This post has been corrected.
China is the world’s largest emitter of greenhouse gases, but it is also engaged in a massive tree-planting program that has helped to offset tropical deforestation, and suck some of the climate-changing carbon dioxide out of the atmosphere.
Reforestation efforts in China, combined with regrowth on abandoned farmland in Russia, have helped offset 81% of the loss in above-ground biomass carbon lost to tropical deforestation since 2003, according to a new study in the academic journal Nature Climate Change.
“The increase in vegetation primarily came from a lucky combination of environmental and economic factors and massive tree-planting projects in China,” said lead study author Yi Liu of Australia’s University of New South Wales. Liu said that the carbon storage in Chinese forests increased by about 0.8 billion tons (0.72 billion tonnes) between 2003 and 2012.
Analyzing two decades worth of satellite data, researchers found that the amount of carbon absorbed in vegetation had increased by about 4 billion tons since 2003, even as tropical forests have shrunk in Indonesia and Brazil, and pest infestations and wildfires have cleared forests in Canada and the United States.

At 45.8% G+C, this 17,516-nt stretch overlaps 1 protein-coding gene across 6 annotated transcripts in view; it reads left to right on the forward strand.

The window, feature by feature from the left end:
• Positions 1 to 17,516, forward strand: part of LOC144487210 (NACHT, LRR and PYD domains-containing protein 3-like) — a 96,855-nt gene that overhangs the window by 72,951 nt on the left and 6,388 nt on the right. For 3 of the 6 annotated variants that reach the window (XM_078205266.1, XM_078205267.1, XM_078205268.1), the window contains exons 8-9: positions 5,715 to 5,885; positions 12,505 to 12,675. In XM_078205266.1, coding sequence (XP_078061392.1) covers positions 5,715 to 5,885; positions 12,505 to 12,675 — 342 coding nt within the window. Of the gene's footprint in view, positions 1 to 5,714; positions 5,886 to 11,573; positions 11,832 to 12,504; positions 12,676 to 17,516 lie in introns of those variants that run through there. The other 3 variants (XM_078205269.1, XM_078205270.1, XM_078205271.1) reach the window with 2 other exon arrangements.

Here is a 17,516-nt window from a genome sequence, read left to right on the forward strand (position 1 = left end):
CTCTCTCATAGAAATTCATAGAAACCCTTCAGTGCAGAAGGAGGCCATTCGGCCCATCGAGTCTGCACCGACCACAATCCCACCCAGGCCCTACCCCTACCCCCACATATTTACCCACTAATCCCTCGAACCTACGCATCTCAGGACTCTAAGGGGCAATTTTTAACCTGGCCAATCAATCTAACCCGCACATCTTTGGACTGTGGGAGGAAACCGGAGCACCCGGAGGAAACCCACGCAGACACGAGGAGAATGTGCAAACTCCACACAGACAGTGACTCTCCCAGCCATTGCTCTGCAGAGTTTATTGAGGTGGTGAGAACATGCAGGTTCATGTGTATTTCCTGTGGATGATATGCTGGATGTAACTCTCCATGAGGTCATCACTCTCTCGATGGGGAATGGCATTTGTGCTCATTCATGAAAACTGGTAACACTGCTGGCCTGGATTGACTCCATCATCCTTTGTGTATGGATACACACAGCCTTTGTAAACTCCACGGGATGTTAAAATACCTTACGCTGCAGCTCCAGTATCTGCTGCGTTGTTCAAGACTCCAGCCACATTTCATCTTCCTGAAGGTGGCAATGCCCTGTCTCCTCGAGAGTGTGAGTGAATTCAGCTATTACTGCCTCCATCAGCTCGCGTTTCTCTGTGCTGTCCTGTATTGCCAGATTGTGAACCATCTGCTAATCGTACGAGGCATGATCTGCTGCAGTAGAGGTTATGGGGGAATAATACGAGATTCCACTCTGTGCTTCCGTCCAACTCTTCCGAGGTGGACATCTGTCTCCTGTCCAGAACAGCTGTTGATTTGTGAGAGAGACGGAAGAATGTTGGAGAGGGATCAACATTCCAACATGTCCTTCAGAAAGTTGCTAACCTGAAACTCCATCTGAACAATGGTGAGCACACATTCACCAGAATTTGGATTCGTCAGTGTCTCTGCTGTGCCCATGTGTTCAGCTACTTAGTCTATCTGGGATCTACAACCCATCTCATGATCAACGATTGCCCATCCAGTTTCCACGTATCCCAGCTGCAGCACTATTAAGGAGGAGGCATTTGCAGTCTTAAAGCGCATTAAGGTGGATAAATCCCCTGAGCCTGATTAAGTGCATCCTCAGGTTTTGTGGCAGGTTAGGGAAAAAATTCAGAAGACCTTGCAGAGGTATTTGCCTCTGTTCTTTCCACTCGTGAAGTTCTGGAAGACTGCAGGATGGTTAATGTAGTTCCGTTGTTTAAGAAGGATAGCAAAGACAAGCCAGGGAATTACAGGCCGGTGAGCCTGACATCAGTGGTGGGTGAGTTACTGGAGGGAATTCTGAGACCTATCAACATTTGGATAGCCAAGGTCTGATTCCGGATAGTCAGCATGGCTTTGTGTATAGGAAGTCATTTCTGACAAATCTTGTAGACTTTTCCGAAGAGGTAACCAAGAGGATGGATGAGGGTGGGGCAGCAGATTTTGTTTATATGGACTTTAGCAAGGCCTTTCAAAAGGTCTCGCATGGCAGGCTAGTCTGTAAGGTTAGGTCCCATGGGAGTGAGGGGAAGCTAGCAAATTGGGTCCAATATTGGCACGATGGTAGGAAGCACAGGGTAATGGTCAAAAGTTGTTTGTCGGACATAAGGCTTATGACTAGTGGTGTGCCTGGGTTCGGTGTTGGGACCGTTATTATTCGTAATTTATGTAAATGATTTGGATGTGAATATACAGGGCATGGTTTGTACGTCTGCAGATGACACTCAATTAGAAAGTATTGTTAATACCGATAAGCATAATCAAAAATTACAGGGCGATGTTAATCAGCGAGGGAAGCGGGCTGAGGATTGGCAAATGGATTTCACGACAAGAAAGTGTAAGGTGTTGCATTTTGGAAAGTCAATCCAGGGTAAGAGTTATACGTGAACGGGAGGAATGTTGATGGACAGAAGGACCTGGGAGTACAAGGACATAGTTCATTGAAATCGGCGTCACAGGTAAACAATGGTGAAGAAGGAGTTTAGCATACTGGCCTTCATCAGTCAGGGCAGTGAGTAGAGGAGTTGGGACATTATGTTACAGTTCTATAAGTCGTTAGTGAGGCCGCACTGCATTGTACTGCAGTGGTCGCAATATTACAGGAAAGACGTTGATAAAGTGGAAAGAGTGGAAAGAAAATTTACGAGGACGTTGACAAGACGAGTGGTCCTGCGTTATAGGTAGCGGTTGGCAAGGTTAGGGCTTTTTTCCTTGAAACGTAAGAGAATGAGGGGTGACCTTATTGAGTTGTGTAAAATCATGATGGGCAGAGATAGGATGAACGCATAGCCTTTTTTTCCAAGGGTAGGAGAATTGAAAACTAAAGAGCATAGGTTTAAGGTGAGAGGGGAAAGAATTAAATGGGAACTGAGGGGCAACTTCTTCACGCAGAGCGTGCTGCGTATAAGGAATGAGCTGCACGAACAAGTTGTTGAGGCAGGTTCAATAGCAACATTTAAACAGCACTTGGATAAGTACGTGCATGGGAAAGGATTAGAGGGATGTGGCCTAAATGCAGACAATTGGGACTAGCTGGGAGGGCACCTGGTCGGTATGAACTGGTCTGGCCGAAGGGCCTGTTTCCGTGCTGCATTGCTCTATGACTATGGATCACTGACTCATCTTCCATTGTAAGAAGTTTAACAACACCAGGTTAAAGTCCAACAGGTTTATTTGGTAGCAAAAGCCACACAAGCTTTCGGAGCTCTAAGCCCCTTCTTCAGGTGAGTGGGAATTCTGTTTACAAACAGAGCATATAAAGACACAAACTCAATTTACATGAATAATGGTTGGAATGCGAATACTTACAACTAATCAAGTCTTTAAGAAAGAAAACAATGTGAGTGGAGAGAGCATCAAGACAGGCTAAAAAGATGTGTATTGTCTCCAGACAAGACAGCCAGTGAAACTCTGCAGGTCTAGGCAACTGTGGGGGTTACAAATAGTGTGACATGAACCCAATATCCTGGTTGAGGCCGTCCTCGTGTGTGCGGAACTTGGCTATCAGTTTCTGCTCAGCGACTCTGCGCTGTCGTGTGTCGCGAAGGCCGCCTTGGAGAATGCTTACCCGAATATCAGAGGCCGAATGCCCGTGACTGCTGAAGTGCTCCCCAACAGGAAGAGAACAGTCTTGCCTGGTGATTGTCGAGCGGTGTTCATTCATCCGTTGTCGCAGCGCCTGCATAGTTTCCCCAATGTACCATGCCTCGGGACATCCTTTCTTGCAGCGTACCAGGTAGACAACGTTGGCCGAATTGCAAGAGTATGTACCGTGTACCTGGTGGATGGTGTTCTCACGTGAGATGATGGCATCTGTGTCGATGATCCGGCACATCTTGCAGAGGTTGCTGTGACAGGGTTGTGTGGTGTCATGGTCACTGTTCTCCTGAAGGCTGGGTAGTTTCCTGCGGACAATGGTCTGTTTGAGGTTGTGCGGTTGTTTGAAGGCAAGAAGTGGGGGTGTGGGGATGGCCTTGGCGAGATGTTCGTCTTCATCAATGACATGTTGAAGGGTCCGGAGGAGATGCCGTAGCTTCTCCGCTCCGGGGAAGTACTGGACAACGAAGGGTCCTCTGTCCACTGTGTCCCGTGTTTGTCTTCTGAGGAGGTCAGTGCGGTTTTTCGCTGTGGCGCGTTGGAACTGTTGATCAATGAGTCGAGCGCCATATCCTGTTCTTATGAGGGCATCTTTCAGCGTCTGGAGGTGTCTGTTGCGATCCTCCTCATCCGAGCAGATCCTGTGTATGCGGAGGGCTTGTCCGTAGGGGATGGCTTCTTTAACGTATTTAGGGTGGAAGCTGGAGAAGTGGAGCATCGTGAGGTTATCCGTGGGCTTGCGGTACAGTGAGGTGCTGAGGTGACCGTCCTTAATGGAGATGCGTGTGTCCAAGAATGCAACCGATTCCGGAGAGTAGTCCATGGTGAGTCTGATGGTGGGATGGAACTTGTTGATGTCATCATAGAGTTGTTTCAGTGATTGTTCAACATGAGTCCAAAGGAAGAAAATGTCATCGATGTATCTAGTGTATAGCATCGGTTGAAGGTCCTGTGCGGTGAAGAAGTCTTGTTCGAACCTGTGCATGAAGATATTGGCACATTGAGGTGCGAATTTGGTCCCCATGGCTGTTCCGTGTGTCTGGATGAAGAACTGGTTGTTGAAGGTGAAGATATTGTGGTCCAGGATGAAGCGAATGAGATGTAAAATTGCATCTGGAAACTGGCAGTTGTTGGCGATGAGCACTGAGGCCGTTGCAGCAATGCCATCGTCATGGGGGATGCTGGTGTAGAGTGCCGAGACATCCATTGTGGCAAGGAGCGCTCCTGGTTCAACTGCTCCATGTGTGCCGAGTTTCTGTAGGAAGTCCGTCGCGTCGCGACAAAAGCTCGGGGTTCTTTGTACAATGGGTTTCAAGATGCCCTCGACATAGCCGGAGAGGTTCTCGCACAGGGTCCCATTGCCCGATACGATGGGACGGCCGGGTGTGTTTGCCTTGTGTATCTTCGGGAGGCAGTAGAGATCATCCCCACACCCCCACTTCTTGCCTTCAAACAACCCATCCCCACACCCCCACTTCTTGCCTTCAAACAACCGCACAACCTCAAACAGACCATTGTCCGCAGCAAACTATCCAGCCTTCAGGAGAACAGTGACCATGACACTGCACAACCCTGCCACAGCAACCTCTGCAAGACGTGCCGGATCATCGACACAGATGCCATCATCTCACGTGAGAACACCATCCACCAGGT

In contrast, southern Africa, northern Australia, and parts of Russia have seen increases in vegetation, helped by more rainfall and higher levels of CO2 in the atmosphere, which helped plants grow “more vigorously,” according to the study. In China, most of the vegetation increase has been in the north, where the country has focused its main reforestation efforts, along with some additional growth in the southeast, Liu said.
Observers say China’s reforestation program in the north—also known as the “Green Great Wall”—is the world’s largest ecological engineering project. The country is building a belt of trees that will stretch some 2,800 miles across north and northwest China in an attempt to stop the advance of the Gobi desert. Overall, the country has planted 13 million hectares (32 million acres) of new forest since 2008, according to the State Forestry Administration.
Critics of China’s plans note that net tree cover continues to fall in the country. That’s due in part to the fact that many of the new trees are non-native fruit and rubber tree plantations that require large amounts of water, and are monocultures prone to disease and pests. According to Global Forest Watch, China has been suffering a loss of about 523,248 hectares (1.29 million acres) of tree cover a year since 2011. Since 2008, that yearly amount appears to be dropping.
(This post originally said that China suffers a “net loss” of about 523,248 hectares. That figure does not take into account tree cover gain.)